You’ve likely heard that the mitochondrion acts as the powerhouse of a cell more than enough times. Now we’ll peer into the complex structures that allow this organelle to produce adenosine triphosphate – or ATP - and thus supply its host cell with the energy to conduct its regular activities.
The structure of a mitochondrion is shaped like a rod and encased in a double membrane. Its outer membrane features tiny holes called porins through which various substances may come in or out. The inner membrane, on the other hand, has numerous folds called cristae.
By folding its surface, the mitochondrion can maximize how much space it has to synthesize ATP.
The inside of a mitochondrion is filled with a gelatin-like liquid called matrix. The matrix contains the organelle’s DNA, as well as the enzymes needed to convert food into energy for ATP production.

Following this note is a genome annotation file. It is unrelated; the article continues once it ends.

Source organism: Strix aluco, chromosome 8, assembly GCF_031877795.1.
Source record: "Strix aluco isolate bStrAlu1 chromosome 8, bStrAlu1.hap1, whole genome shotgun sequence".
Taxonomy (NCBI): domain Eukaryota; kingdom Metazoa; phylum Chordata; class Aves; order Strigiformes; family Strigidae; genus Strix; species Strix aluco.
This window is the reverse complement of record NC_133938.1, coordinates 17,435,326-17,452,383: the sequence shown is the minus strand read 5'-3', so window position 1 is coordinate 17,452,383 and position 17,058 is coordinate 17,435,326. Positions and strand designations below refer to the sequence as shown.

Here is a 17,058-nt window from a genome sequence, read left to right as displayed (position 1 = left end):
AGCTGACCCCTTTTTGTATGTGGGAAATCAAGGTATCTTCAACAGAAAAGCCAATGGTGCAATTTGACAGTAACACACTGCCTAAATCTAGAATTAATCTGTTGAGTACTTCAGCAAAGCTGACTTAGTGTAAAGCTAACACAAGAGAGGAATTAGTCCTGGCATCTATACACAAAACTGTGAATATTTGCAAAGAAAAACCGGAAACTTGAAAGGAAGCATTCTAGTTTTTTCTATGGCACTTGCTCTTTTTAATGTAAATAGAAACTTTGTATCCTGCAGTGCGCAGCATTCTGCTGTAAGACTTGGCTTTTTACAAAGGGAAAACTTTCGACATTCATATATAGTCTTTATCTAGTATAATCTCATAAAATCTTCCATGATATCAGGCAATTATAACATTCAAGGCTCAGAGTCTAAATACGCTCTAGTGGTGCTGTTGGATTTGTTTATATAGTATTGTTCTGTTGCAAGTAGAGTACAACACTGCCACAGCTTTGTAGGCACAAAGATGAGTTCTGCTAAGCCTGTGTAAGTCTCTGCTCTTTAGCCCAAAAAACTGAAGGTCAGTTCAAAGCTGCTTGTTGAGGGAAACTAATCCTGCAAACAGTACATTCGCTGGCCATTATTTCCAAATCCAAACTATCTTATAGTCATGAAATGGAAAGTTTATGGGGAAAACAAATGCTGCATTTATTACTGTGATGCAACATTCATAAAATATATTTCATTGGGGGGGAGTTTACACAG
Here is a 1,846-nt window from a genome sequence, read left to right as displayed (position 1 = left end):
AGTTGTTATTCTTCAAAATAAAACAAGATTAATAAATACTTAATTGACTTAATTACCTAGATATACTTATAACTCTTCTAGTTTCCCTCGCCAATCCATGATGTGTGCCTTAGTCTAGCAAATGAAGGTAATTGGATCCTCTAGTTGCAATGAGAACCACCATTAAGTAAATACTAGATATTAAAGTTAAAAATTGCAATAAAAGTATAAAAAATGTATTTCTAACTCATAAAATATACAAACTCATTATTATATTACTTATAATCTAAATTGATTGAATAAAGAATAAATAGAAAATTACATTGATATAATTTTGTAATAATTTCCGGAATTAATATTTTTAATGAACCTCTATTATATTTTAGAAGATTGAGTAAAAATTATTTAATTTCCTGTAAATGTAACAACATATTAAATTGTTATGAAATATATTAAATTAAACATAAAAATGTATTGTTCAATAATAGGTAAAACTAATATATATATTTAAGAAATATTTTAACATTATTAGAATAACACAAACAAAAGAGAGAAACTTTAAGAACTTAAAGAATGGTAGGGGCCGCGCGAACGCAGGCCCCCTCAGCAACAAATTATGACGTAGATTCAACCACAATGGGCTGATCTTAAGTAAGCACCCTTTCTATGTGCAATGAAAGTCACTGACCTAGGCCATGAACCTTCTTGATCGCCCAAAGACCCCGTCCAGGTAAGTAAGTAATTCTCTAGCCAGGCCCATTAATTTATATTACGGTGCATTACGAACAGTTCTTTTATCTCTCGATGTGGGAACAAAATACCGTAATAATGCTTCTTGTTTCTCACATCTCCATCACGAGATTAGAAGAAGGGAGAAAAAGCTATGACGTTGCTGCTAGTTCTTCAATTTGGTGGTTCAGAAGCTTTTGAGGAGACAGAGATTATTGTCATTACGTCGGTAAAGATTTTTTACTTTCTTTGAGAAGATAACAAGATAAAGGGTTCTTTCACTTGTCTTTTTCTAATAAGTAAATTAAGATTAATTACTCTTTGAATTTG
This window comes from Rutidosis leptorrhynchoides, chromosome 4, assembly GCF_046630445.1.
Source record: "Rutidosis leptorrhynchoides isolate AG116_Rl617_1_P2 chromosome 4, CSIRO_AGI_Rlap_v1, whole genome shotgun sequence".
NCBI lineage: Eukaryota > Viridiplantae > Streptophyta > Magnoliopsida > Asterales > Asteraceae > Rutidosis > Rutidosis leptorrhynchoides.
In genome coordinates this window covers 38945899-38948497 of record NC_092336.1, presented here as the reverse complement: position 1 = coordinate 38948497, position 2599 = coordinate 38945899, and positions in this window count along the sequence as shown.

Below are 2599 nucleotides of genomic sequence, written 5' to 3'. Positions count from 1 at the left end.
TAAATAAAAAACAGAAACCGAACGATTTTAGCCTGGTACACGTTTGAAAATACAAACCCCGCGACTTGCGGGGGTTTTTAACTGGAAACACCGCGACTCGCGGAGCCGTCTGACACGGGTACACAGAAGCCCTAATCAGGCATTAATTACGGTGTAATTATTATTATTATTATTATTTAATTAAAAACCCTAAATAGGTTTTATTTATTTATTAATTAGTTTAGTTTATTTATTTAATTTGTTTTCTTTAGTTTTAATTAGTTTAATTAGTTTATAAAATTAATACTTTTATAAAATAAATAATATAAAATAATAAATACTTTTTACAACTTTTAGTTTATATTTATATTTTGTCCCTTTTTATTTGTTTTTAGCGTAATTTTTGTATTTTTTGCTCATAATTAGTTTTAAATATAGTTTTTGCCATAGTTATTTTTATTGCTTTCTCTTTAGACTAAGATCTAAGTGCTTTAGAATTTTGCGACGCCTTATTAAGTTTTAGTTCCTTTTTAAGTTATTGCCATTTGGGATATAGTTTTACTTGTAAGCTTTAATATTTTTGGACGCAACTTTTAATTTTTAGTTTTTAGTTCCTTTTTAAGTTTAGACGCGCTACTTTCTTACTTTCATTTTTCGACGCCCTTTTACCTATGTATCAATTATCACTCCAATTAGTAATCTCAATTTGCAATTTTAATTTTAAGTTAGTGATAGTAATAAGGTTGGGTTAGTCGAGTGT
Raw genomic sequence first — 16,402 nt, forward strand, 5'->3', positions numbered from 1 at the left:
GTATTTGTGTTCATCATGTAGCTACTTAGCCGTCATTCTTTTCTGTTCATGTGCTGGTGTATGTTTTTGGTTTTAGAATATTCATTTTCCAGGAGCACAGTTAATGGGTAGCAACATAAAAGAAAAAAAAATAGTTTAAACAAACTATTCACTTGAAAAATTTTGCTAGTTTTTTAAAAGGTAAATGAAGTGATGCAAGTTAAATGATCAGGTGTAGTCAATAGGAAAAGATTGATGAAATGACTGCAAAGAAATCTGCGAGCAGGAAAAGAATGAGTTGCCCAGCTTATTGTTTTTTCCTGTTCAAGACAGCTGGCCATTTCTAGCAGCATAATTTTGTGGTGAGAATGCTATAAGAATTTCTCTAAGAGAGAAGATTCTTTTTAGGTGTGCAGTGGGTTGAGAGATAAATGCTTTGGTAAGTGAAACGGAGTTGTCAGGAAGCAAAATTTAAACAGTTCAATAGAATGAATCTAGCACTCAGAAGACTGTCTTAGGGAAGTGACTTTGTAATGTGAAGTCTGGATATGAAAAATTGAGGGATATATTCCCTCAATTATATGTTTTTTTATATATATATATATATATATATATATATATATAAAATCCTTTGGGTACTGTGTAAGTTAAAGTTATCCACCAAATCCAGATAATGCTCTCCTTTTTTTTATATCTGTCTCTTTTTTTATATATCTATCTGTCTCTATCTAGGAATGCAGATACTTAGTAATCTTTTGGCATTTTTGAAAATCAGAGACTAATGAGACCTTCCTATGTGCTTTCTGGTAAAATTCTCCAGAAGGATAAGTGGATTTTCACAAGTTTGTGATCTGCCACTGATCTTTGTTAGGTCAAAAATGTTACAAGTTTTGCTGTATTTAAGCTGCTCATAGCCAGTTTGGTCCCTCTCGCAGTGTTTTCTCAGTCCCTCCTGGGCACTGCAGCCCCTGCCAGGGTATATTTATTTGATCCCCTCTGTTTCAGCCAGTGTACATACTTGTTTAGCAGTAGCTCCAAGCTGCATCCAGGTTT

Aside from constantly creating ATP, the mitochondrion also performs several functions for the cell. For instance, creating energy also releases a lot of heat, which helps regulate the cell’s temperature. It also stores minerals like calcium.
Welcome to our mitochondrion diagram labelling game! Please feel free to make use of this resource to polish your knowledge on one of the most fascinating and essential organelles found in a eukaryotic cell.